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8 Ways to Start Saving For Your College Education

Education Funding

According to the College Board, the cost of attending an in-state public college has increased on average 2.2%, while private schools have increased 3.45% per year over the rate of inflation from 2009 to 20191. The best strategy you can use to be prepared for this reality is to start saving as early as you can — we can help you put together a plan to help you start saving now, so when it comes time for college you can focus more on applications than tuition.

1. U.S. Savings Bonds

Series EE and Series I U.S. Savings Bonds, which are available from the U.S. Treasury Department, offer a low-risk and modest return investment for college savings. And if the bonds are used to pay for qualified college expenses, the interest earned is generally free of federal, state, and local taxes. If purchased early in the student's life, they provide a safe, guaranteed return once college rolls around.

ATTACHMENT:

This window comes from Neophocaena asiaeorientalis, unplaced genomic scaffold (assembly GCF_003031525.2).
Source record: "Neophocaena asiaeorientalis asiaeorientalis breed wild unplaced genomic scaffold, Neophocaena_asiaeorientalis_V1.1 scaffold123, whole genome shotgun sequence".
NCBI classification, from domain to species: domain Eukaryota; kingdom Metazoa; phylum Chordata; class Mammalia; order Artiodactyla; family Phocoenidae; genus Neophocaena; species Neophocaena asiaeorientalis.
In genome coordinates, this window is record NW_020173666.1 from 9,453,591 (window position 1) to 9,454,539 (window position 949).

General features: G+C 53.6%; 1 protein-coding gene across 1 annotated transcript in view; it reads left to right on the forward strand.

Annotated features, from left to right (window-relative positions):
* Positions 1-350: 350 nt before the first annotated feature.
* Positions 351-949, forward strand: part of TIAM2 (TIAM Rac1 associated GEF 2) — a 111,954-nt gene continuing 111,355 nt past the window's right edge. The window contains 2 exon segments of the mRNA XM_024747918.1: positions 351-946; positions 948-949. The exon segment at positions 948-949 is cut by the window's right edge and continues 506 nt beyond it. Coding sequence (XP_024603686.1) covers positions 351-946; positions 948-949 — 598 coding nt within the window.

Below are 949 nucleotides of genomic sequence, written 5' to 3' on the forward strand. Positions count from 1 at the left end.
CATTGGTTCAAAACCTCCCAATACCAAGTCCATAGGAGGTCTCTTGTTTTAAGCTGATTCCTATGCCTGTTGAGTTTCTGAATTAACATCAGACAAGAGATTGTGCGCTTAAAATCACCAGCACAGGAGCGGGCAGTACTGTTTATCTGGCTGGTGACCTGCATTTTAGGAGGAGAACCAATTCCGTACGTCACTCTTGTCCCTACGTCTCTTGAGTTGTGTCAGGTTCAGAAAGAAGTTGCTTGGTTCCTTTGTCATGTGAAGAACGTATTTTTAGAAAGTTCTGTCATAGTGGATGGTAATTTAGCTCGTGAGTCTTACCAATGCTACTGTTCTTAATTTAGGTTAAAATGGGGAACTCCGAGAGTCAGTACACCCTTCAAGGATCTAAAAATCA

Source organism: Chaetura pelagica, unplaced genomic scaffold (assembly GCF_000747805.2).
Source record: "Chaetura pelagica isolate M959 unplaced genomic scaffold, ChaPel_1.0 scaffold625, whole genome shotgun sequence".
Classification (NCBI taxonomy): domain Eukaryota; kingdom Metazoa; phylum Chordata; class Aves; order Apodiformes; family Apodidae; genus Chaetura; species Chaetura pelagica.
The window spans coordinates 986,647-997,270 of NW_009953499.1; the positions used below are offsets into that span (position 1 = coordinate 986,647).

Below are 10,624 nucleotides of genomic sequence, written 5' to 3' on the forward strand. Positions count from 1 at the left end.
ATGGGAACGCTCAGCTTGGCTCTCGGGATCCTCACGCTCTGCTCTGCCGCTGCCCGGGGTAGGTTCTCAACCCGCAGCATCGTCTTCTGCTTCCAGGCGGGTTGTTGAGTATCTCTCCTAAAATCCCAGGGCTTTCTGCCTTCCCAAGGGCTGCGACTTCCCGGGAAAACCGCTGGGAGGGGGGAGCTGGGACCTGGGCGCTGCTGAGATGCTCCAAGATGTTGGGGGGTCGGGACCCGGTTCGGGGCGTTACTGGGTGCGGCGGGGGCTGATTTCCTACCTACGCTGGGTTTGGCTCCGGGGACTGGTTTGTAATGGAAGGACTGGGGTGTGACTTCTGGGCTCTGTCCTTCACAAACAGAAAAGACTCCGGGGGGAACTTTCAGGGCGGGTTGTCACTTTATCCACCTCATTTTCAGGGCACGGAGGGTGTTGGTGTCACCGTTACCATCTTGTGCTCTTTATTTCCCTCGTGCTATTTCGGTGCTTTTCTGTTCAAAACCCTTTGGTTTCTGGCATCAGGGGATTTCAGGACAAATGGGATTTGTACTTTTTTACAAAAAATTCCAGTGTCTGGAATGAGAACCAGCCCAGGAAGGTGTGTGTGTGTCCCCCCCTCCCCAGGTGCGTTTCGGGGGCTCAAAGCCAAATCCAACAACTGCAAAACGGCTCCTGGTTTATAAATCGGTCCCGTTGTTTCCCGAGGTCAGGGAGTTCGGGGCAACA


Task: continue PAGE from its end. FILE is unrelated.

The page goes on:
2. Custodial Accounts

The Uniform Gifts to Minors Act (UGMA) and Uniform Transfers to Minors Act (UTMA) are laws that allow a donor to give money or assets to a minor without needing to set up a trust fund. There are no contribution limits, and anyone can contribute. The earnings from the custodial account are taxed under the minor’s name, and the account is considered an asset when the student applies for financial aid. There is added flexibility because custodians can use the funds for anything as long as it is for the benefit of the minor. However, once the minor gains full rights to the account once they reach the stated age, and they can then use the money for whatever they want.